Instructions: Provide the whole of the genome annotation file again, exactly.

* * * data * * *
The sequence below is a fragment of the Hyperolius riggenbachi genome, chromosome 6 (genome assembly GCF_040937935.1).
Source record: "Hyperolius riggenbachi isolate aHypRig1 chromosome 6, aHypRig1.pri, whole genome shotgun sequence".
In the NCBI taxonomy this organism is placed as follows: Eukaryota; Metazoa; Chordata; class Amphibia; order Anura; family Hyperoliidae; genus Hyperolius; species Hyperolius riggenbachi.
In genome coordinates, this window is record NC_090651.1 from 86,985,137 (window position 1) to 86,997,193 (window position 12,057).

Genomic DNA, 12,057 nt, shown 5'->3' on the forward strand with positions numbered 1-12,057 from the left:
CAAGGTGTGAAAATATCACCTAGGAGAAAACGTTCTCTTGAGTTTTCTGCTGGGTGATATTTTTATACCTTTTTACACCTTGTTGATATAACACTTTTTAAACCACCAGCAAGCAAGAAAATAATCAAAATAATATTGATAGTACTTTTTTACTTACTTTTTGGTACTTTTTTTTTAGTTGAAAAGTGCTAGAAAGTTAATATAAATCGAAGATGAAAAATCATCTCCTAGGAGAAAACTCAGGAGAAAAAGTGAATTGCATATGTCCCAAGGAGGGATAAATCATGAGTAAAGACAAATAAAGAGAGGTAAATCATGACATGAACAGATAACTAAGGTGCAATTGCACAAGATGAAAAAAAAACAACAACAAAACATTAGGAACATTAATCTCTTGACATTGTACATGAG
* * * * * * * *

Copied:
The sequence below is a fragment of the Hyperolius riggenbachi genome, chromosome 6 (genome assembly GCF_040937935.1).
Source record: "Hyperolius riggenbachi isolate aHypRig1 chromosome 6, aHypRig1.pri, whole genome shotgun sequence".
In the NCBI taxonomy this organism is placed as follows: Eukaryota; Metazoa; Chordata; class Amphibia; order Anura; family Hyperoliidae; genus Hyperolius; species Hyperolius riggenbachi.
In genome coordinates, this window is record NC_090651.1 from 86,985,137 (window position 1) to 86,997,193 (window position 12,057).

Genomic DNA, 12,057 nt, shown 5'->3' on the forward strand with positions numbered 1-12,057 from the left:
CAAGGTGTGAAAATATCACCTAGGAGAAAACGTTCTCTTGAGTTTTCTGCTGGGTGATATTTTTATACCTTTTTACACCTTGTTGATATAACACTTTTTAAACCACCAGCAAGCAAGAAAATAATCAAAATAATATTGATAGTACTTTTTTACTTACTTTTTGGTACTTTTTTTTTAGTTGAAAAGTGCTAGAAAGTTAATATAAATCGAAGATGAAAAATCATCTCCTAGGAGAAAACTCAGGAGAAAAAGTGAATTGCATATGTCCCAAGGAGGGATAAATCATGAGTAAAGACAAATAAAGAGAGGTAAATCATGACATGAACAGATAACTAAGGTGCAATTGCACAAGATGAAAAAAAAACAACAACAAAACATTAGGAACATTAATCTCTTGACATTGTACATGAG